Connect
To Top

Meet Whitney Shay

Today we’d like to introduce you to Whitney Shay.

Whitney, please share your story with us. How did you get to where you are today?
Hi there! I’m a blues/jazz/Rhythm & Blues/soulful singing vocalist.

I’ve been doing music with bands in San Diego since 2010. I started my performing career doing musical theatre at the age of three. I did theatre up through college and graduated from San Diego State University with a Bachelors Degree in Theatre with a Performance Emphasis.

When I started swing dancing in 2009, I fell in love with swing and jazz music and shortly thereafter started working with a pianist doing a few local gigs.

Fast forward to about nine years (and a lot of hard work) later: I perform 20 (to sometimes even 30) times a month, have toured playing festivals internationally, have songs in films and TV shows on NBC, Bravo, BET, and HBO, have won two “San Diego Music Awards” (2017 &2018) and a “Best Of San Diego” Award (2018) from San Diego CityBeat all for “Best Blues Artist”. I was also just recently nominated for 3 San Diego Music Awards for 2019 (“Best Live Performer”, “Best Blues Album”, and “Artist of The Year”), and for a prestigious national 2019 “Blues Music Award” by The Blues Foundation for “Soul Blues Female Artist”.

Has it been a smooth road?
I feel very grateful and lucky, although I may have had some minor setbacks and personal struggles, for the most part, I’ve been very fortunate and I feel that I am proof positive that hard work absolutely pays off.

I have known I wanted to be a performer since age three, and have never faltered from that. I adore what I do, I try to be professional and have a good attitude, and I’m not afraid to work hard, so I think that has helped me a lot along the way.

We’d love to hear more about your work.
I feel like I’ve kind of created myself as a “brand”, and have found somewhat of a niche here in San Diego over the last few years, primarily just by doing music that is meaningful to me. My music lives somewhere between soulful rhythm & blues and bluesy jazz.

I feel like the combination of my stage presence, and my energy & serious passion for the music that I love makes me unique. I’m not about comparing myself to others, as I think that’s a dangerous game to get into on all fronts. I always feel like San Diego has such a diverse network of talent, and we should all learn from each other’s differences and share the wealth of opportunities.

Last year, I released a new record on the Little Village Foundation record label. It was my first record in six years (following up from the great record “Soul Tonic” I did with Producer Archie Thompson in 2012) and really I felt like it’s the first record I’ve ever sung on where I really knew myself as an artist. I wrote original songs for it with my friend Adam J Eros, and that was such a rush (albeit also a somewhat frightening and vulnerable experience) making music that came from me. Having people hear and like the songs I wrote is the best feeling ever.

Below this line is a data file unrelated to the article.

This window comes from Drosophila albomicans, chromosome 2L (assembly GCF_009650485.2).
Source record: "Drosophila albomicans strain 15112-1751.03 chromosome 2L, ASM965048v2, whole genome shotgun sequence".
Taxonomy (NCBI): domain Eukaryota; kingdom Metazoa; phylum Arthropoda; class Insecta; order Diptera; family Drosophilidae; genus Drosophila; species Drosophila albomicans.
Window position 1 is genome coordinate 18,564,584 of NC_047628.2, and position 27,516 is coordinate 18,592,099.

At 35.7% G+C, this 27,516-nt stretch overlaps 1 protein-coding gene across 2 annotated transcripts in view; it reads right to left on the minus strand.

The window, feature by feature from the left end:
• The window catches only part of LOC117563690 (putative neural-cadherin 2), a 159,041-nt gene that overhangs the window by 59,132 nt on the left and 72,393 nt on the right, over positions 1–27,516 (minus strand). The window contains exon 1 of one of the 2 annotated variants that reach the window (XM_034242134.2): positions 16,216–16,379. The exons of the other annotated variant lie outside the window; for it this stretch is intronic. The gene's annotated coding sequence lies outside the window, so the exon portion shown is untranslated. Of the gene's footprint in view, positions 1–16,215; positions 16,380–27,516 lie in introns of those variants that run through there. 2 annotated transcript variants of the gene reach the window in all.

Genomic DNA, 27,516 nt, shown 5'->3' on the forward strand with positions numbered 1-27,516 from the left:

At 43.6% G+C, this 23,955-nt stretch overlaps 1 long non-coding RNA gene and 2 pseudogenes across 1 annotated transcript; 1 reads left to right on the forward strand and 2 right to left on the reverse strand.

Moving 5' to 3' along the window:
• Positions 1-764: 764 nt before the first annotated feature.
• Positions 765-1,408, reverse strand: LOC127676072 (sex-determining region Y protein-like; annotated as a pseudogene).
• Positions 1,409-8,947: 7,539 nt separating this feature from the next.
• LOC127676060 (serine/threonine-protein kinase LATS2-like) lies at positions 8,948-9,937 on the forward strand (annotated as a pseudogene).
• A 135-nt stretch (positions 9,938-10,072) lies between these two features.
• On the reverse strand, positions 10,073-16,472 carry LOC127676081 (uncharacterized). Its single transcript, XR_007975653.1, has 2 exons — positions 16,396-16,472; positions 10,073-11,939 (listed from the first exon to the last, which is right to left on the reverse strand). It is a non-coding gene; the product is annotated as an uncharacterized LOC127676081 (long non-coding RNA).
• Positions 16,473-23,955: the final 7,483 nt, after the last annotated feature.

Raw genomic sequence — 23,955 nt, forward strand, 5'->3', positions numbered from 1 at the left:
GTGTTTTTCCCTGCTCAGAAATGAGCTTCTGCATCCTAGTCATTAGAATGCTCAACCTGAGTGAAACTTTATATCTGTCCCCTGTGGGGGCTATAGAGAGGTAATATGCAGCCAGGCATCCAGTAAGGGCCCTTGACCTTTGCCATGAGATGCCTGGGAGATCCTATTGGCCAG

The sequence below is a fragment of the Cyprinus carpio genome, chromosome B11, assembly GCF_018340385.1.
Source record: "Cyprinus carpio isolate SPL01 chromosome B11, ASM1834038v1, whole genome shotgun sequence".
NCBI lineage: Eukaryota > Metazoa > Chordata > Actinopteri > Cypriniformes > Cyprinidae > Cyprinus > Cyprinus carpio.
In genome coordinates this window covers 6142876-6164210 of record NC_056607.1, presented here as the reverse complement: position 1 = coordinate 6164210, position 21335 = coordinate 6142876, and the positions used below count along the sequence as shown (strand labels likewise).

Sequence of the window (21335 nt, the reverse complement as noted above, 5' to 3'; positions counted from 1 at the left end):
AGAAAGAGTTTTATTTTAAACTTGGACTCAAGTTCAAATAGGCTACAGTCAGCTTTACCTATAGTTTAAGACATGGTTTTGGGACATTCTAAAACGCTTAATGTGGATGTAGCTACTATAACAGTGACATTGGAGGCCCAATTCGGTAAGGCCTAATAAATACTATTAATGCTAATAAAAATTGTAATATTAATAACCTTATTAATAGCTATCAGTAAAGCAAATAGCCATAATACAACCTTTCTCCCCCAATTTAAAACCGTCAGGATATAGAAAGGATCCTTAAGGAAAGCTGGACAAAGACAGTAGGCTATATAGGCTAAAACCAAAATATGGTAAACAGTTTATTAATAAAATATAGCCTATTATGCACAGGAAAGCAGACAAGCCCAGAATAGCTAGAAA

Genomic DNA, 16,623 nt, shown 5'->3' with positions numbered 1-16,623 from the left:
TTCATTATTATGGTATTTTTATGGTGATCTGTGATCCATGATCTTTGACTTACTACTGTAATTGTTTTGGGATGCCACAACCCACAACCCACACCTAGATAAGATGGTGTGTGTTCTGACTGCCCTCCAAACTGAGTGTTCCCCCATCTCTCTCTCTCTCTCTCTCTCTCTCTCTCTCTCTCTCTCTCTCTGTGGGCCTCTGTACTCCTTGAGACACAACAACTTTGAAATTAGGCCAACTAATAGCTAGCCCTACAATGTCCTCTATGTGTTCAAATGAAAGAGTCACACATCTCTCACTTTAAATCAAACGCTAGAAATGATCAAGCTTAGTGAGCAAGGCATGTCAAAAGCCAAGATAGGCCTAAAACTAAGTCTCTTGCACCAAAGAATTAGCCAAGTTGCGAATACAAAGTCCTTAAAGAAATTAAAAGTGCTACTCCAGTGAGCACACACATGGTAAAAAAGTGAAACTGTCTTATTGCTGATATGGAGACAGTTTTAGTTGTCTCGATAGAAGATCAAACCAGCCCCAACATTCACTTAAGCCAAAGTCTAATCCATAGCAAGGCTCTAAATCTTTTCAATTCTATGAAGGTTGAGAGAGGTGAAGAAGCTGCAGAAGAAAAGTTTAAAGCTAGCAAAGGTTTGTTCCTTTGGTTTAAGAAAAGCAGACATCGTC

The record has been getting some truly fantastic reviews internationally, and I’m very excited to get to share my music (and myself as an artist) more with the world this year.

Is our city a good place to do what you do?
Yes, I feel like San Diego provides a wealth of opportunities and places to play. I know so many people who can make a living as full-time musicians here and even people who can support families just by teaching and playing music. I feel like that’s pretty rare for such an expensive city. In places like Nashville and Austin that are more known as music destinations, it’s a bit harder to make a living as a full-time musician because there’s such an overwhelming abundance of great musicians. But on the flip side, as there are a lot of opportunities here it’s somewhat easy to get comfortable and complacent; so it’s important to not take what we get paid to do for granted. I always try to remind myself to go into every gig (whether it’s a giant festival or a small gig playing background music at a restaurant/lounge) grateful for the opportunity to get paid to do what I love with talented people I respect.

If someone is just starting out in the music scene in San Diego my advice is this: go to jams and meet people, play with musicians better than you and learn all that you can, and find music that really speaks to your heart. One of my friends told me years ago that you should never sing anything that you don’t really love, and I think that’s completely true. Be genuine and show your heart to the world, and it’ll reward you with abundance in return.

Contact Info:


Image Credit:
All shots have photographers watermarks except, white background is Chuck Fedalizo, laying down crowd shot is Sergio Lopes, and the standing posed (with runner in background) and also the crowd full band shot are both by Eiji Fuller

Getting in touch: SDVoyager is built on recommendations from the community; it’s how we uncover hidden gems, so if you know someone who deserves recognition please let us know here.

Leave a Reply

Your email address will not be published. Required fields are marked *

More in